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Photos from Camera Traps in China

  • Leopard cat

    Leopard cat (Prionailurus bengalensis)

  • Leopard cat

    Leopard cat (Prionailurus bengalensis)

  • A passing panda

    A passing panda (Ailuropoda melanoleuca)

  • A passing panda

    A passing panda (Ailuropoda melanoleuca)

  • Porcupine

    Porcupine (Hystrix brachyura)

  • Porcupine

    Porcupine (Hystrix brachyura)

  • Koklass pheasant

    Koklass pheasant (Pucrasia macrolopha)

  • Golden pheasant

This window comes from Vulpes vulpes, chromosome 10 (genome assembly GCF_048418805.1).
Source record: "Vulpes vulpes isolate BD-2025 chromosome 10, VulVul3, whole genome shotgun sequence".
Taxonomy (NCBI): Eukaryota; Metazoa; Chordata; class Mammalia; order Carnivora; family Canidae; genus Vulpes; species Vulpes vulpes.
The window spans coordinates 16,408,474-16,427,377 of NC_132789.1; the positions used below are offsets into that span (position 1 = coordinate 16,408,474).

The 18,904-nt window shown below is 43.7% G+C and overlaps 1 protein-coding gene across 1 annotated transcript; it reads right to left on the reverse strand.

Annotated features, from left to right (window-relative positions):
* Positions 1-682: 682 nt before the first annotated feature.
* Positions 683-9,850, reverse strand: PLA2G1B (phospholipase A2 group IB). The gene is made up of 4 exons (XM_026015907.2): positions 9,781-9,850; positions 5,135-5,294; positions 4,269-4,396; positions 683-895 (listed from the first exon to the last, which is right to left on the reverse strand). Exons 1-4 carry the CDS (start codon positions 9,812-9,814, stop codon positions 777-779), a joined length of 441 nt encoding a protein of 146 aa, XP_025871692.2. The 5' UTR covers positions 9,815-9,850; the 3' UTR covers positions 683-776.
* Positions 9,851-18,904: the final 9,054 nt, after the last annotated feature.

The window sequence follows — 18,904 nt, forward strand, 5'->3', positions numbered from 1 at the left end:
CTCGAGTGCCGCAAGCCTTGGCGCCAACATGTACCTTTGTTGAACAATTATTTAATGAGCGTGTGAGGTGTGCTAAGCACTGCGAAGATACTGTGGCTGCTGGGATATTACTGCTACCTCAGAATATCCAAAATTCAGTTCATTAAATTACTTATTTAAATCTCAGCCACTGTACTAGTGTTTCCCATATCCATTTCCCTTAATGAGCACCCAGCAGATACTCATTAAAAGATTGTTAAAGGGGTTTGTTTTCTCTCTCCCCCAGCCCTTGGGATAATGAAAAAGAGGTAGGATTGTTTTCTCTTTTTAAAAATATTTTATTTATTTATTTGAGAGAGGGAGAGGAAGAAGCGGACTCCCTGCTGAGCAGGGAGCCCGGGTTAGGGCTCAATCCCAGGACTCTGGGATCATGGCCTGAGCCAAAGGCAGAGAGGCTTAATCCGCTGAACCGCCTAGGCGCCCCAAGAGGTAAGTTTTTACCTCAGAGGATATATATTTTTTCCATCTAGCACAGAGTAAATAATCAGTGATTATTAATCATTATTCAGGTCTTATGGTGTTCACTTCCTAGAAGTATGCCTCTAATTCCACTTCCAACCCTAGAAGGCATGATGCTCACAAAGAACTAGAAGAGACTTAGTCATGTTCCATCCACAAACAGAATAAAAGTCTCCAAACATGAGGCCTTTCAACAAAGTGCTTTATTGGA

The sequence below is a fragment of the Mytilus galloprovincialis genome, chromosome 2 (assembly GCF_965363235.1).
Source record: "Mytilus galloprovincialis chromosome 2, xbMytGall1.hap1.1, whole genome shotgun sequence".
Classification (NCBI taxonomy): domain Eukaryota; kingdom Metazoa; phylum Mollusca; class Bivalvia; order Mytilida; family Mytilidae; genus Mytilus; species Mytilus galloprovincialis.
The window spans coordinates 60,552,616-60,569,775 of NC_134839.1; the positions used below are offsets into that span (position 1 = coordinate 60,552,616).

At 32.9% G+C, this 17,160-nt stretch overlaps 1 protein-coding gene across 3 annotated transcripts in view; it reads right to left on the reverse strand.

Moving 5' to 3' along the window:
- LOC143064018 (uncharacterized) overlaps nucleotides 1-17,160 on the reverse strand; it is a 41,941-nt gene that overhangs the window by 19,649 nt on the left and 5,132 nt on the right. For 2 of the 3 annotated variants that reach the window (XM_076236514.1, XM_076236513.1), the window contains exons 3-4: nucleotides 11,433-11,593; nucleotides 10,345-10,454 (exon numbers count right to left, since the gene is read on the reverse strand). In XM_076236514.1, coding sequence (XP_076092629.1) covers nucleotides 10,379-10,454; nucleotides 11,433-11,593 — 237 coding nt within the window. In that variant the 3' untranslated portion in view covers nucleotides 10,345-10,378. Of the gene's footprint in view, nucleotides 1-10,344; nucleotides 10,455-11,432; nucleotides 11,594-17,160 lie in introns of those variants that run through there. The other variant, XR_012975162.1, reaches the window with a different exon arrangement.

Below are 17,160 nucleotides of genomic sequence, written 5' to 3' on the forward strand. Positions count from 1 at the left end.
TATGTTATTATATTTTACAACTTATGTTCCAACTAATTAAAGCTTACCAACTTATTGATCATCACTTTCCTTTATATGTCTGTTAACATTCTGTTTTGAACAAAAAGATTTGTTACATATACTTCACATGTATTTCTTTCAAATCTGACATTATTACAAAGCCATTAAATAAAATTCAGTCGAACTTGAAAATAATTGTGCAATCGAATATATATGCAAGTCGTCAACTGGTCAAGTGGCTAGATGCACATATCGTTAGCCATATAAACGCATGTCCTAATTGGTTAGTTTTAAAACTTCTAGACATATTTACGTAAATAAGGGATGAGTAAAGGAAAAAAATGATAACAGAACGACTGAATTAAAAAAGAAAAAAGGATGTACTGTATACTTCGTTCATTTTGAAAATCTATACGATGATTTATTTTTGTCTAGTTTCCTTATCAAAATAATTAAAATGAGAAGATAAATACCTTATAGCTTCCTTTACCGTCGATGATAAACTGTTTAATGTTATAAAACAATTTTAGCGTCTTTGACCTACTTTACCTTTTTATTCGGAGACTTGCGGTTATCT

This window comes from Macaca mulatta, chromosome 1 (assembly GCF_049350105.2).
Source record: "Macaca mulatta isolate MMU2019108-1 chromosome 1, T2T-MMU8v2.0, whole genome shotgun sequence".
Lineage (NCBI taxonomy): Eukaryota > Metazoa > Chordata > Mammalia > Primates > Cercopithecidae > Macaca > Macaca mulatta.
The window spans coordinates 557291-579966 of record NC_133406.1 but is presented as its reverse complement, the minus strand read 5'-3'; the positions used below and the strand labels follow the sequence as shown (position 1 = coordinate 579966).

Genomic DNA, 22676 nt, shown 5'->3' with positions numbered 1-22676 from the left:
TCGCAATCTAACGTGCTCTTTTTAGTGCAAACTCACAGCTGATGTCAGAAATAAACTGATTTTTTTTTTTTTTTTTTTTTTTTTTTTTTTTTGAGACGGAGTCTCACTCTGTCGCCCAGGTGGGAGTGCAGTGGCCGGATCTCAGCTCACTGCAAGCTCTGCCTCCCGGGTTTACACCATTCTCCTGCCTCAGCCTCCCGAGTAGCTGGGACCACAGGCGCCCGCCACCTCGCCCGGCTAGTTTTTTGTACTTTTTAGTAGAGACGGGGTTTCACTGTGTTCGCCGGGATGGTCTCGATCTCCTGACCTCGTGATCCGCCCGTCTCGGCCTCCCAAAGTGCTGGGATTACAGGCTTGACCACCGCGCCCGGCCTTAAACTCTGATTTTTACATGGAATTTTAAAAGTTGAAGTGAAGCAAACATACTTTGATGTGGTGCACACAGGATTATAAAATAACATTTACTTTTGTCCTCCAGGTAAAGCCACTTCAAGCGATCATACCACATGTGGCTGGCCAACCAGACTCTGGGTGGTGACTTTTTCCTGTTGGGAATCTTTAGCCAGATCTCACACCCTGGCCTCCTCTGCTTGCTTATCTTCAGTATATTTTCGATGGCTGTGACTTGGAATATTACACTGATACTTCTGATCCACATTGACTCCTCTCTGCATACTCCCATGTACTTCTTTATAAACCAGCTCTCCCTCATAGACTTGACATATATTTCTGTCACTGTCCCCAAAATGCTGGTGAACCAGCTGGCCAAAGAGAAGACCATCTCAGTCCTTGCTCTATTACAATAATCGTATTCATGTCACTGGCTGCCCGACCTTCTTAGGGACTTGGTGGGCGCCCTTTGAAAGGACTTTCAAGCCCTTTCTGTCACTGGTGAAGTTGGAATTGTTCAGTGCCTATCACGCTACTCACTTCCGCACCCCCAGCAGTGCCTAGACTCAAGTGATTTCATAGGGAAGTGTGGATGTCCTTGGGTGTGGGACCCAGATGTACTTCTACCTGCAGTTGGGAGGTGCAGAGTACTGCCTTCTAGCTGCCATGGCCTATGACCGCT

Golden pheasant (Chrysolophus pictus)

While a "camera trap" might sound menacing, it actually does not harm wildlife. The name is derived from the manner in which it "captures" wildlife on film. Camera traps are not the intricate and elaborate devices you might imagine. These innovative conservation tools are in fact nothing more than everyday cameras, armed with infrared sensors that take a picture whenever they sense movement in the forest. The photos shown here are from camera traps in China.

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